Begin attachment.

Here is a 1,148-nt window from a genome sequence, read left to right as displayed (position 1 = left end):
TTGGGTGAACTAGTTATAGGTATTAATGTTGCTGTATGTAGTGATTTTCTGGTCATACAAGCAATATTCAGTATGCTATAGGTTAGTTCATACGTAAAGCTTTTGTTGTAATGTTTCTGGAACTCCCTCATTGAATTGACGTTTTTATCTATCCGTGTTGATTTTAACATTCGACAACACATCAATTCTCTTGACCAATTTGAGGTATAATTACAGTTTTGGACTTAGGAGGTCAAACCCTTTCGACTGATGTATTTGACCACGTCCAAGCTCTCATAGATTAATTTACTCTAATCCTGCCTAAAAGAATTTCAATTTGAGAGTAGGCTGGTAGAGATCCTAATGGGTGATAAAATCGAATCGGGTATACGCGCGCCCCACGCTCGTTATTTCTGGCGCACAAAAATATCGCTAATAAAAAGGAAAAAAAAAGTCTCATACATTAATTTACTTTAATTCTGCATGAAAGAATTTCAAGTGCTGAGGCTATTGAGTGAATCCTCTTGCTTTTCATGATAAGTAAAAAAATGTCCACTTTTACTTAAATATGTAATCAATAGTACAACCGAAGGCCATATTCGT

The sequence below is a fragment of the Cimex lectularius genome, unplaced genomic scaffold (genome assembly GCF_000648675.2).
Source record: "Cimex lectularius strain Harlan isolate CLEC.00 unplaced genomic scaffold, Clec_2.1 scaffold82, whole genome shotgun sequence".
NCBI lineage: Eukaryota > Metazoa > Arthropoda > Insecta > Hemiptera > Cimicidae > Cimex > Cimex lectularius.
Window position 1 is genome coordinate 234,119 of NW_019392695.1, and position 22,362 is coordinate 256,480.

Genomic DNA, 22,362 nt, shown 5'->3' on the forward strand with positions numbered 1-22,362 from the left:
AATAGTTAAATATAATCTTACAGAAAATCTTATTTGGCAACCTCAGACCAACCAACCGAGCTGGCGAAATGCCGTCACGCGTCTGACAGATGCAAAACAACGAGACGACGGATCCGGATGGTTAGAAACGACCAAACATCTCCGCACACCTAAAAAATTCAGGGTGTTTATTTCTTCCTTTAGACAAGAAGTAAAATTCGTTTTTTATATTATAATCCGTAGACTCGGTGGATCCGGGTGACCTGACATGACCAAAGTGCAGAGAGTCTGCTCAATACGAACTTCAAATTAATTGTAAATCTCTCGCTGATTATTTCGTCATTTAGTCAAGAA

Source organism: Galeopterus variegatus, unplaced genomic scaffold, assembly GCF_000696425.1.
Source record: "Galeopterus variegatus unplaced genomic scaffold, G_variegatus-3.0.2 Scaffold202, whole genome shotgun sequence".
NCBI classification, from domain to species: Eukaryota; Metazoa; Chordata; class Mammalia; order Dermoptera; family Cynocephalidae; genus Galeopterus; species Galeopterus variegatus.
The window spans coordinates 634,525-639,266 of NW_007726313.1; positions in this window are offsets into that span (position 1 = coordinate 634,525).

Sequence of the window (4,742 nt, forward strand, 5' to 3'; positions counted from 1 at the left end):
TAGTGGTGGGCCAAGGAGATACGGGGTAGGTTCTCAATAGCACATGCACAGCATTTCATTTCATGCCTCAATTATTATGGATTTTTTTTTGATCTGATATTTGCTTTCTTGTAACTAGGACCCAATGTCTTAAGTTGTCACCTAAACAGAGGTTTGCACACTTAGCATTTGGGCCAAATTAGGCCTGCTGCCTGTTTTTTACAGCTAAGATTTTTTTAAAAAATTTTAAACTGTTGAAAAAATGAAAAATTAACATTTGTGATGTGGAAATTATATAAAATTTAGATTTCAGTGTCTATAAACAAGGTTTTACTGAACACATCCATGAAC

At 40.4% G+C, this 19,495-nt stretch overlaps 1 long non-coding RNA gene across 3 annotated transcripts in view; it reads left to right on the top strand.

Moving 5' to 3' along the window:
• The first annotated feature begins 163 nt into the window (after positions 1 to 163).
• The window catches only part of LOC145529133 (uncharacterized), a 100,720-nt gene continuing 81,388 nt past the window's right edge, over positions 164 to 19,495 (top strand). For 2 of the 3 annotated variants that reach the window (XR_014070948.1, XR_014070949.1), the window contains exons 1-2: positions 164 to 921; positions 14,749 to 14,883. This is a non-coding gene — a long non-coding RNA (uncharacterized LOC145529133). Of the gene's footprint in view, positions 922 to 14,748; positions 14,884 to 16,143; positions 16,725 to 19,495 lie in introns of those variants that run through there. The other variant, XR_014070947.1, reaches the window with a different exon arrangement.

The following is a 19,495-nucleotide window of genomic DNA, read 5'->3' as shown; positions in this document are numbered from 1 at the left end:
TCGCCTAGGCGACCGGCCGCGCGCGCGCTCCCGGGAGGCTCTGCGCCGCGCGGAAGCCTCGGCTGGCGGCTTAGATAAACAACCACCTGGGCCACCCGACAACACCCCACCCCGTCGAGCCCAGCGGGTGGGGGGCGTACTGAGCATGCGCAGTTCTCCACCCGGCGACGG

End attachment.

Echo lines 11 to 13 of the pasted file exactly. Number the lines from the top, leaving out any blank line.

NCBI classification, from domain to species: Eukaryota; Metazoa; Chordata; class Mammalia; order Dermoptera; family Cynocephalidae; genus Galeopterus; species Galeopterus variegatus.
The window spans coordinates 634,525-639,266 of NW_007726313.1; positions in this window are offsets into that span (position 1 = coordinate 634,525).

Sequence of the window (4,742 nt, forward strand, 5' to 3'; positions counted from 1 at the left end):